9/8/2011 - Fall Color Wars: Forecasts Fuel Friendly/Colorful Competition
by Asheville Convention and Visitors Bureau
LOOKING GOOD FOR FALL! Come join us in the mountains of Western North Carolina!
ASHEVILLE, N.C., Sept. 6, 2011 /PRNewswire-USNewswire/ -- Beauty is in the eye of the beholder. While a traveler's favorite fall color destination may be based on personal preference or sentimental connection, biologists and foliage experts in Western North Carolina are making the case that 2011 could put the Blue Ridge Mountains at the top of the (leaf) pile.
Expert predictions are in agreement that environmental conditions and weather trends are aligning for what could be one of the most memorable fall foliage seasons in recent years.
Color Predictions"So far, the region's weather pattern suggests that Western North Carolina will be a premier destination for viewing incredible displays of fall color. Many areas received a cool spring and ample moisture through July. Since then, the area has been in a fairly dry pattern which is potentially very beneficial for striking autumn color." -Ron Lance, Naturalist, Chimney Rock Park
"Our area has not experienced severe drought which often causes trees to lose their leaves prematurely. Yellow poplar trees should retain their leaves longer this year and show more vibrant color on the slopes. If the weather continues to cooperate, bright red leaves will pop alongside the orange and yellow, a combination that gives us our more memorable fall color displays." -Dr. Howard Neufeld, Professor of Biology, Appalachian State University
"In the Asheville area, maples, gum trees and sourwoods still have good strong leaves. We can expect those trees to shine this year. Sourwoods and dogwoods will lead the color in early October, with black gum and then maples providing peak color later in the month. Red oaks also look healthy and tend to show their best color closer to the end of October and into November, setting us up for a long and lively color season." -Parker Andes, Director of Horticulture, Biltmore
"Early November can bring surprising bursts of color, too, particularly between 2,500 and 3,000 feet as the oaks peak out in oranges and reds while other trees' colors are lingering. Those planning leaf-peeping vacations should have a fairly broad window of time in which to choose for viewing excellent color change in the mountains this year." -Kathy Mathews, Associate Professor of Biology, Western Carolina University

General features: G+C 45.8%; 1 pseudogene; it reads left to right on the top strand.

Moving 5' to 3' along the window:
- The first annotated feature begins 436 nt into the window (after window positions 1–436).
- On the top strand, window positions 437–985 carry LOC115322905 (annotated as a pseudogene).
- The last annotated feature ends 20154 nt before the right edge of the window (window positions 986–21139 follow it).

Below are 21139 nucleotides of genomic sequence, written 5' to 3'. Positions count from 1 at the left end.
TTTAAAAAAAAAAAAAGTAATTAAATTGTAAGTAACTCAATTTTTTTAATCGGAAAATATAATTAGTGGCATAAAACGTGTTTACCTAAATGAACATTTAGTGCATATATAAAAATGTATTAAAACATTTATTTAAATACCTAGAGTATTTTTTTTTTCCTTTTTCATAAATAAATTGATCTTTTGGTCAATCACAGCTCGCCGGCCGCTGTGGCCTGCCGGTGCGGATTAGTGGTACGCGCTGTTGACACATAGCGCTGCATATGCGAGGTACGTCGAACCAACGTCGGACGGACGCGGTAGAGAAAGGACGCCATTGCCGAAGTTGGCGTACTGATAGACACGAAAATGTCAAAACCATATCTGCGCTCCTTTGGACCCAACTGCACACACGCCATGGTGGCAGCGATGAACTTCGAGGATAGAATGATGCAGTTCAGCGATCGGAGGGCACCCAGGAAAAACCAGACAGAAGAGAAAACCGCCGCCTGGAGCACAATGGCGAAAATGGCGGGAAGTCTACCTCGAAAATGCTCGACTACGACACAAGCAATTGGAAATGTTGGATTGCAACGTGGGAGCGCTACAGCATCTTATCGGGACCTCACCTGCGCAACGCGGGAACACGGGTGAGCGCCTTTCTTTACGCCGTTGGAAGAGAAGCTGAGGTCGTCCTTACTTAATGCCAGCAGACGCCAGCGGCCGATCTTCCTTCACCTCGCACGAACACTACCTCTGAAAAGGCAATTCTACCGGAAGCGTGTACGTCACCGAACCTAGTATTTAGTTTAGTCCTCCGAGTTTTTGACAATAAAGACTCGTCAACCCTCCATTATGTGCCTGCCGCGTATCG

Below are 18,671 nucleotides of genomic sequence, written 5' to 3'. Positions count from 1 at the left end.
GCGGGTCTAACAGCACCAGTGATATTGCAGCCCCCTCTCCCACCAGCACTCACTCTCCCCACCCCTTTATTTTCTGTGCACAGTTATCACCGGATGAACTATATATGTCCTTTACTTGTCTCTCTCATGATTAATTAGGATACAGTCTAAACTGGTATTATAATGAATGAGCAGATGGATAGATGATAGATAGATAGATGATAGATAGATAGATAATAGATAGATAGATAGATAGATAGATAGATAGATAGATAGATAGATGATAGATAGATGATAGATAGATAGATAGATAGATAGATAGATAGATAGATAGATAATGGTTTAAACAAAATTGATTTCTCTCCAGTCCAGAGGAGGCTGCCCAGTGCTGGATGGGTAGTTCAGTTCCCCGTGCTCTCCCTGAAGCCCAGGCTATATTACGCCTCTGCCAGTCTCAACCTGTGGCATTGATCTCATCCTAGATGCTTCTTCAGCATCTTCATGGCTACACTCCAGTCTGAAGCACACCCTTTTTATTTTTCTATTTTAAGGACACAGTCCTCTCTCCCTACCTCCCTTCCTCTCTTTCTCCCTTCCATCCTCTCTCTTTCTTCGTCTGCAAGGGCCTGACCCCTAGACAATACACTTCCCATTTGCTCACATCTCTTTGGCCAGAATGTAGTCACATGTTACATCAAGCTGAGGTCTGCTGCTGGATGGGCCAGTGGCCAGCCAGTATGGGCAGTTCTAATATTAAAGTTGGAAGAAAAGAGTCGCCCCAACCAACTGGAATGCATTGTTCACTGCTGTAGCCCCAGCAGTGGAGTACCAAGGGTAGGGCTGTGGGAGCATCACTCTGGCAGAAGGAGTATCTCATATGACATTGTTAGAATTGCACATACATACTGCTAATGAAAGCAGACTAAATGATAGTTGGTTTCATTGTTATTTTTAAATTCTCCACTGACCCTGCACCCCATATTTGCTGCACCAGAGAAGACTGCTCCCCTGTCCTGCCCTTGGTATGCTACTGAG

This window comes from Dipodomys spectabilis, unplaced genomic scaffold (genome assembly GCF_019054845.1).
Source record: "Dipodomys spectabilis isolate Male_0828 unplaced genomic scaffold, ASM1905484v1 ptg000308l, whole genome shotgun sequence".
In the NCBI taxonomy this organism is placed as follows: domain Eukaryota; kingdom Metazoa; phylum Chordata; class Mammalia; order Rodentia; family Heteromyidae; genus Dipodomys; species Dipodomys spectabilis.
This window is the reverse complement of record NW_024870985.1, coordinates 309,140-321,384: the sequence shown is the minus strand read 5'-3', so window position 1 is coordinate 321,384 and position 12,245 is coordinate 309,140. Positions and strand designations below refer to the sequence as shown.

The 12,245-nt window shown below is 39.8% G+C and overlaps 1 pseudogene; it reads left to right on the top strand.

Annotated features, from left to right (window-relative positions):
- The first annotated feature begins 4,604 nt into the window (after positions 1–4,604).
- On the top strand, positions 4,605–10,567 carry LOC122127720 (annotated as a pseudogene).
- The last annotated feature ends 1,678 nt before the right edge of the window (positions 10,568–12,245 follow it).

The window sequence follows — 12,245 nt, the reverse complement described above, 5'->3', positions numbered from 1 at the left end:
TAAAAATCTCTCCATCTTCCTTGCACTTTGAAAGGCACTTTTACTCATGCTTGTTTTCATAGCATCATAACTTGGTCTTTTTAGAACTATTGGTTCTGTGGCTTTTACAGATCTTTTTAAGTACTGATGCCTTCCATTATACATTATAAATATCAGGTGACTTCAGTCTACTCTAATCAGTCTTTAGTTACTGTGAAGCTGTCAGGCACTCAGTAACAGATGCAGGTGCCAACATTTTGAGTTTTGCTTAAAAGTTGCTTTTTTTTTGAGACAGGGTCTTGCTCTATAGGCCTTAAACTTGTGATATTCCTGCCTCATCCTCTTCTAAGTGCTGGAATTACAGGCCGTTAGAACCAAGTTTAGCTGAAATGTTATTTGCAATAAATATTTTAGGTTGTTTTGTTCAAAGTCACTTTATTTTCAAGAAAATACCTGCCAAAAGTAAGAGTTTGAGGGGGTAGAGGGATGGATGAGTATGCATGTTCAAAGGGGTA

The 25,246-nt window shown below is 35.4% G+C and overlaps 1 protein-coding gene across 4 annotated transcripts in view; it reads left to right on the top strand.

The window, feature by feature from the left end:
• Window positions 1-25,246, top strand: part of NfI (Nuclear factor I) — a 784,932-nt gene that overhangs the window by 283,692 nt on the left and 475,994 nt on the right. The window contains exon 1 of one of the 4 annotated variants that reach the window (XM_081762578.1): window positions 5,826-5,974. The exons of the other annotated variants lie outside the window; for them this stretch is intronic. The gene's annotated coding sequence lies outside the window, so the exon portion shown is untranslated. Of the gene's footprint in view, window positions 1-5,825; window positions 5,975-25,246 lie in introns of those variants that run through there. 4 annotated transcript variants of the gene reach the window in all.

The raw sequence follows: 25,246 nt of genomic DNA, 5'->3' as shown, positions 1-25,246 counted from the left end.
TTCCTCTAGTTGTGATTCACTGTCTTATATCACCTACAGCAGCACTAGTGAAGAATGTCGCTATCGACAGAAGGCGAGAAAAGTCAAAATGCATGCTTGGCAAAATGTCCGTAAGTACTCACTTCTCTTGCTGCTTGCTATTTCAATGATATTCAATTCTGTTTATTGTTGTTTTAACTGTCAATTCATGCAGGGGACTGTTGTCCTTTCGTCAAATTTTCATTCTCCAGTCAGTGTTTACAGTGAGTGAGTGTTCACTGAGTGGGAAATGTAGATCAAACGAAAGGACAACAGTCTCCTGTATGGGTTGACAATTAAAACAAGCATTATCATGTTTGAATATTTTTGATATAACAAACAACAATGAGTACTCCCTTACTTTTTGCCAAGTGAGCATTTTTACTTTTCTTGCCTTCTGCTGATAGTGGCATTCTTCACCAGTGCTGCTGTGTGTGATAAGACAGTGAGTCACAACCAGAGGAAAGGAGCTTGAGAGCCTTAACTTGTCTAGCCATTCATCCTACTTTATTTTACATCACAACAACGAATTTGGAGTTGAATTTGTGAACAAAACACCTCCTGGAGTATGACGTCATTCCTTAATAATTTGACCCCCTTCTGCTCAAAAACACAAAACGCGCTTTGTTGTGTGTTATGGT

- Fall Travel Packages: Customized waterfall tours, zipping through the fall canopy, one-on-one sessions with local artists and Blue Ridge Parkway gourmet picnic packages
- New! Combo Tour Deals
- Fall Deal of the Day: The Asheville Concierge offers exclusive daily deals on accommodations and attractions
Tips for Seeking the Peak
- Timing: Travelers are surprised to learn that there isn't one specific week for peak fall color in the Blue Ridge Mountains. Extreme elevation variations and more than 100 species of leaf-shedding trees combine to give the region a uniquely long and colorful foliage season. Once the colors begin to change at the highest elevations in late-September/early-October, travelers can generally find sweeping views of fall col or, as long as they know where to go.
- Weekly Fall Color Reports: To help visitors locate where the autumn color is best and brightest from week-to-week, the tourism office is working with park officials, attractions and biologists around the region to compile weekly fall color reports for the mountains of Western North Carolina at FallintheMountains.com.
- New! Smartphone Optimized Scenic Drives: Stop by the Asheville Visitors Center for exclusive area drives, designed specifically for travelers on the go and selected weekly to showcase the best fall color.
- Follow the Color Hunter: Asheville's fall color experts will also be tweeting up-to-the-minute color updates, travel tips and deals at @FallColorHunter on Twitter.
Located along the Blue Ridge Parkway and just outside Great Smoky Mountains National Park, the Asheville area is steeped in natural history and full of fall adventure. With elevations that range from 1,500 feet in the valleys to 6,684 feet at Mount Mitchell (the highest peak east of the Mississippi River), the Blue Ridge Mountains are a fall leaf kaleidoscope from late September through early November. FallintheMountains.com
- Tiffany at Biltmore | Biltmore | now-Oct. 23
- Salute to F. Scott Fitzgerald Weekend | The Grove Park Inn Resort & Spa | Sept. 23-25
- Oktoberfest | Downtown Asheville | Oct. 8
- Lake Eden Arts Festival | Black Mountain | Oct. 20-23
- The Craft Fair of the Southern Highlands | Asheville Civic Center | Oct. 20-23
- Moogfest | Downtown Asheville | Oct. 28-30
- River Arts District Studio Stroll | River Arts District | Nov. 12-13